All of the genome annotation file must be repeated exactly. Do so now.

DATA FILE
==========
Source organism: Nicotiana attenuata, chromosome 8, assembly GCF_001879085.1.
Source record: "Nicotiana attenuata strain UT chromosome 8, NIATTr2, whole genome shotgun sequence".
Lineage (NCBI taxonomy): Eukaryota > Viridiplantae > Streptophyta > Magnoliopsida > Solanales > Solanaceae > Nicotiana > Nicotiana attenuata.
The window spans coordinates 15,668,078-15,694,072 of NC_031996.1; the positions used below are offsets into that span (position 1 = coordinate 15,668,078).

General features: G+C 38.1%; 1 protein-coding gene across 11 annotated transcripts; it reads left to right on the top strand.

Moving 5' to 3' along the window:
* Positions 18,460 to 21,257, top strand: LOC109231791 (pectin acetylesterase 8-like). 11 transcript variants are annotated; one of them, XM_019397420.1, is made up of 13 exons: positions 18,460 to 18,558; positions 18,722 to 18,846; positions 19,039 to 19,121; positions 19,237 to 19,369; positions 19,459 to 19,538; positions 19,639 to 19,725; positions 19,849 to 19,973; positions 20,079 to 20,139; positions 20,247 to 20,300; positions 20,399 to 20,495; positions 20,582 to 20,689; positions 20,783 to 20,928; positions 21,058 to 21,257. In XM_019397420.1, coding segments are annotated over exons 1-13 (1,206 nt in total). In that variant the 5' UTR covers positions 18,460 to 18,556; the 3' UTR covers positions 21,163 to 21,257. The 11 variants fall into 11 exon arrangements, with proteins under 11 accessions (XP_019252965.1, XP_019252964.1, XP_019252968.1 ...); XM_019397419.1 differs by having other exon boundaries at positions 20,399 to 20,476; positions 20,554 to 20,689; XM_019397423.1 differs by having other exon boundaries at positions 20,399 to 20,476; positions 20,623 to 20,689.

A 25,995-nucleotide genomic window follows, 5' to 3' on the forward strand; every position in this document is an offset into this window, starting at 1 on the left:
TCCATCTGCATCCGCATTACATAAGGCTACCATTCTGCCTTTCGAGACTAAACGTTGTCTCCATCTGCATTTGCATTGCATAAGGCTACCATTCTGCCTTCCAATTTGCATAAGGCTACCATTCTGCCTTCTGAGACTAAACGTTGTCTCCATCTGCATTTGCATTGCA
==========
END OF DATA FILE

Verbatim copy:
Source organism: Nicotiana attenuata, chromosome 8, assembly GCF_001879085.1.
Source record: "Nicotiana attenuata strain UT chromosome 8, NIATTr2, whole genome shotgun sequence".
Lineage (NCBI taxonomy): Eukaryota > Viridiplantae > Streptophyta > Magnoliopsida > Solanales > Solanaceae > Nicotiana > Nicotiana attenuata.
The window spans coordinates 15,668,078-15,694,072 of NC_031996.1; the positions used below are offsets into that span (position 1 = coordinate 15,668,078).

General features: G+C 38.1%; 1 protein-coding gene across 11 annotated transcripts; it reads left to right on the top strand.

Moving 5' to 3' along the window:
* Positions 18,460 to 21,257, top strand: LOC109231791 (pectin acetylesterase 8-like). 11 transcript variants are annotated; one of them, XM_019397420.1, is made up of 13 exons: positions 18,460 to 18,558; positions 18,722 to 18,846; positions 19,039 to 19,121; positions 19,237 to 19,369; positions 19,459 to 19,538; positions 19,639 to 19,725; positions 19,849 to 19,973; positions 20,079 to 20,139; positions 20,247 to 20,300; positions 20,399 to 20,495; positions 20,582 to 20,689; positions 20,783 to 20,928; positions 21,058 to 21,257. In XM_019397420.1, coding segments are annotated over exons 1-13 (1,206 nt in total). In that variant the 5' UTR covers positions 18,460 to 18,556; the 3' UTR covers positions 21,163 to 21,257. The 11 variants fall into 11 exon arrangements, with proteins under 11 accessions (XP_019252965.1, XP_019252964.1, XP_019252968.1 ...); XM_019397419.1 differs by having other exon boundaries at positions 20,399 to 20,476; positions 20,554 to 20,689; XM_019397423.1 differs by having other exon boundaries at positions 20,399 to 20,476; positions 20,623 to 20,689.

A 25,995-nucleotide genomic window follows, 5' to 3' on the forward strand; every position in this document is an offset into this window, starting at 1 on the left:
TCCATCTGCATCCGCATTACATAAGGCTACCATTCTGCCTTTCGAGACTAAACGTTGTCTCCATCTGCATTTGCATTGCATAAGGCTACCATTCTGCCTTCCAATTTGCATAAGGCTACCATTCTGCCTTCTGAGACTAAACGTTGTCTCCATCTGCATTTGCATTGCA